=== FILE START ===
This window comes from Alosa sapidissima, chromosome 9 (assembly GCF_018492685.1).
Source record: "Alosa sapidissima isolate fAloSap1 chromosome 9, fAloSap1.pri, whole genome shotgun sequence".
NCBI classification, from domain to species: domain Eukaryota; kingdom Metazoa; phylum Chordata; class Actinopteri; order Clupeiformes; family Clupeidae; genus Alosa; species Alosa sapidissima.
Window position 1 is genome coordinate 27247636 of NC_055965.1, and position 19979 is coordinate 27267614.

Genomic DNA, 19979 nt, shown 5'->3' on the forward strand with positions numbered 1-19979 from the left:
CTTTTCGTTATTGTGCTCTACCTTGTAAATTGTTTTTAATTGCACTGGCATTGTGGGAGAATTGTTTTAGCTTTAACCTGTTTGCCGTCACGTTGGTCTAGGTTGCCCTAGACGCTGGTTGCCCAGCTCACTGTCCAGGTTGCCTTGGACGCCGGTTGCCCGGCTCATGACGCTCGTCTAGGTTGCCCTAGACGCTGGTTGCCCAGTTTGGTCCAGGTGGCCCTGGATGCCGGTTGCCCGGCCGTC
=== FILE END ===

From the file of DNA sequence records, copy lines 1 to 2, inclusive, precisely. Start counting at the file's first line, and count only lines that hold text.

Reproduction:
This window comes from Alosa sapidissima, chromosome 9 (assembly GCF_018492685.1).
Source record: "Alosa sapidissima isolate fAloSap1 chromosome 9, fAloSap1.pri, whole genome shotgun sequence".